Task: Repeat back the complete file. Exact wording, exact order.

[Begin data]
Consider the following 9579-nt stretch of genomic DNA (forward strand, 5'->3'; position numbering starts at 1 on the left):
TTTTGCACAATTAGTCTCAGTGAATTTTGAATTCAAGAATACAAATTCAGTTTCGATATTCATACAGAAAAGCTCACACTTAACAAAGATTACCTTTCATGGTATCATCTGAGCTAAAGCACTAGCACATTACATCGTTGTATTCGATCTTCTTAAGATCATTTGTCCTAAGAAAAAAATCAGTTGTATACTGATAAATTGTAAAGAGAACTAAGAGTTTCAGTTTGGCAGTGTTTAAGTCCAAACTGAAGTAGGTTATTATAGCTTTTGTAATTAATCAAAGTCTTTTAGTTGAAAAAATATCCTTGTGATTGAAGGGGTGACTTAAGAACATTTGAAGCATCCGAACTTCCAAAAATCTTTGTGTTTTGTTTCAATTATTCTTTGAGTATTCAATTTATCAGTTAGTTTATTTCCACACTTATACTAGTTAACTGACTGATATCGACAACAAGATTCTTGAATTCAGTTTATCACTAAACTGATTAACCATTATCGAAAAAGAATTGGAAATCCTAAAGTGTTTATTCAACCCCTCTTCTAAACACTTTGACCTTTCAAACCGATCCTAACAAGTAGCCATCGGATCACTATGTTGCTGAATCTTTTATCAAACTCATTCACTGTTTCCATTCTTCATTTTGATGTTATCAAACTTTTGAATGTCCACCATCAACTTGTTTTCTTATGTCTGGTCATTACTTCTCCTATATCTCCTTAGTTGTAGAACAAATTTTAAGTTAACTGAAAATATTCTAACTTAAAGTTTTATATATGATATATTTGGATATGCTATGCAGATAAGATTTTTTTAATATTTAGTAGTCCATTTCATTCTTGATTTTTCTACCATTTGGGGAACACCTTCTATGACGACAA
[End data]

Consider the following 9579-nt stretch of genomic DNA (forward strand, 5'->3'; position numbering starts at 1 on the left):
TTTTGCACAATTAGTCTCAGTGAATTTTGAATTCAAGAATACAAATTCAGTTTCGATATTCATACAGAAAAGCTCACACTTAACAAAGATTACCTTTCATGGTATCATCTGAGCTAAAGCACTAGCACATTACATCGTTGTATTCGATCTTCTTAAGATCATTTGTCCTAAGAAAAAAATCAGTTGTATACTGATAAATTGTAAAGAGAACTAAGAGTTTCAGTTTGGCAGTGTTTAAGTCCAAACTGAAGTAGGTTATTATAGCTTTTGTAATTAATCAAAGTCTTTTAGTTGAAAAAATATCCTTGTGATTGAAGGGGTGACTTAAGAACATTTGAAGCATCCGAACTTCCAAAAATCTTTGTGTTTTGTTTCAATTATTCTTTGAGTATTCAATTTATCAGTTAGTTTATTTCCACACTTATACTAGTTAACTGACTGATATCGACAACAAGATTCTTGAATTCAGTTTATCACTAAACTGATTAACCATTATCGAAAAAGAATTGGAAATCCTAAAGTGTTTATTCAACCCCTCTTCTAAACACTTTGACCTTTCAAACCGATCCTAACAAGTAGCCATCGGATCACTATGTTGCTGAATCTTTTATCAAACTCATTCACTGTTTCCATTCTTCATTTTGATGTTATCAAACTTTTGAATGTCCACCATCAACTTGTTTTCTTATGTCTGGTCATTACTTCTCCTATATCTCCTTAGTTGTAGAACAAATTTTAAGTTAACTGAAAATATTCTAACTTAAAGTTTTATATATGATATATTTGGATATGCTATGCAGATAAGATTTTTTTAATATTTAGTAGTCCATTTCATTCTTGATTTTTCTACCATTTGGGGAACACCTTCTATGACGACAA